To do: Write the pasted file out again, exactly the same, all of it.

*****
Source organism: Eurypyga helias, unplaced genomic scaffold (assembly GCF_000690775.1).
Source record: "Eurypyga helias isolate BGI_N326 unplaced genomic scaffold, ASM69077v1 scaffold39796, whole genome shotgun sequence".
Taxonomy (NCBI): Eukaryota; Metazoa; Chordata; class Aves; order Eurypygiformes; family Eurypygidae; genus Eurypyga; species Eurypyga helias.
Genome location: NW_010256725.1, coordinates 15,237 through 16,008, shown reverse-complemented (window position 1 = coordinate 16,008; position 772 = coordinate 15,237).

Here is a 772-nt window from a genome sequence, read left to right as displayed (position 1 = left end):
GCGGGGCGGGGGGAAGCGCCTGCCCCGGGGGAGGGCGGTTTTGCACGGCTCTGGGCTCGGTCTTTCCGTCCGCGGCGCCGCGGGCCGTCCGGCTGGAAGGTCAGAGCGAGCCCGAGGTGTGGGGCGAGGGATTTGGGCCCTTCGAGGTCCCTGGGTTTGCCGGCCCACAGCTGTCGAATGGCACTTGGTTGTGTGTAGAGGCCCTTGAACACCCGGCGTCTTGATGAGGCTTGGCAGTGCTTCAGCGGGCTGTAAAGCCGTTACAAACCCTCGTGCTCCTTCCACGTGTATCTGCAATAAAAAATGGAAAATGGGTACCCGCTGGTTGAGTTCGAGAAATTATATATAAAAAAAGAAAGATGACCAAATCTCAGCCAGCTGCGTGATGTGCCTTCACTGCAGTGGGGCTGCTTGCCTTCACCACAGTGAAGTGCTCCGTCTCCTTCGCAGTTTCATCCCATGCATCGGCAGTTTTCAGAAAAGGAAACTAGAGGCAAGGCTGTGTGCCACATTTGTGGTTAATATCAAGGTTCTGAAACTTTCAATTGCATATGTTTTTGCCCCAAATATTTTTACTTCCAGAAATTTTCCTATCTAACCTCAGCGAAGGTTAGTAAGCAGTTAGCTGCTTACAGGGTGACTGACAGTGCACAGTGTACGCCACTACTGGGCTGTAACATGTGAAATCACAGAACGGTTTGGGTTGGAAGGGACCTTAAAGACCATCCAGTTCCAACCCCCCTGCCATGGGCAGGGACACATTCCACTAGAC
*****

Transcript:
Source organism: Eurypyga helias, unplaced genomic scaffold (assembly GCF_000690775.1).
Source record: "Eurypyga helias isolate BGI_N326 unplaced genomic scaffold, ASM69077v1 scaffold39796, whole genome shotgun sequence".
Taxonomy (NCBI): Eukaryota; Metazoa; Chordata; class Aves; order Eurypygiformes; family Eurypygidae; genus Eurypyga; species Eurypyga helias.
Genome location: NW_010256725.1, coordinates 15,237 through 16,008, shown reverse-complemented (window position 1 = coordinate 16,008; position 772 = coordinate 15,237).

Here is a 772-nt window from a genome sequence, read left to right as displayed (position 1 = left end):
GCGGGGCGGGGGGAAGCGCCTGCCCCGGGGGAGGGCGGTTTTGCACGGCTCTGGGCTCGGTCTTTCCGTCCGCGGCGCCGCGGGCCGTCCGGCTGGAAGGTCAGAGCGAGCCCGAGGTGTGGGGCGAGGGATTTGGGCCCTTCGAGGTCCCTGGGTTTGCCGGCCCACAGCTGTCGAATGGCACTTGGTTGTGTGTAGAGGCCCTTGAACACCCGGCGTCTTGATGAGGCTTGGCAGTGCTTCAGCGGGCTGTAAAGCCGTTACAAACCCTCGTGCTCCTTCCACGTGTATCTGCAATAAAAAATGGAAAATGGGTACCCGCTGGTTGAGTTCGAGAAATTATATATAAAAAAAGAAAGATGACCAAATCTCAGCCAGCTGCGTGATGTGCCTTCACTGCAGTGGGGCTGCTTGCCTTCACCACAGTGAAGTGCTCCGTCTCCTTCGCAGTTTCATCCCATGCATCGGCAGTTTTCAGAAAAGGAAACTAGAGGCAAGGCTGTGTGCCACATTTGTGGTTAATATCAAGGTTCTGAAACTTTCAATTGCATATGTTTTTGCCCCAAATATTTTTACTTCCAGAAATTTTCCTATCTAACCTCAGCGAAGGTTAGTAAGCAGTTAGCTGCTTACAGGGTGACTGACAGTGCACAGTGTACGCCACTACTGGGCTGTAACATGTGAAATCACAGAACGGTTTGGGTTGGAAGGGACCTTAAAGACCATCCAGTTCCAACCCCCCTGCCATGGGCAGGGACACATTCCACTAGAC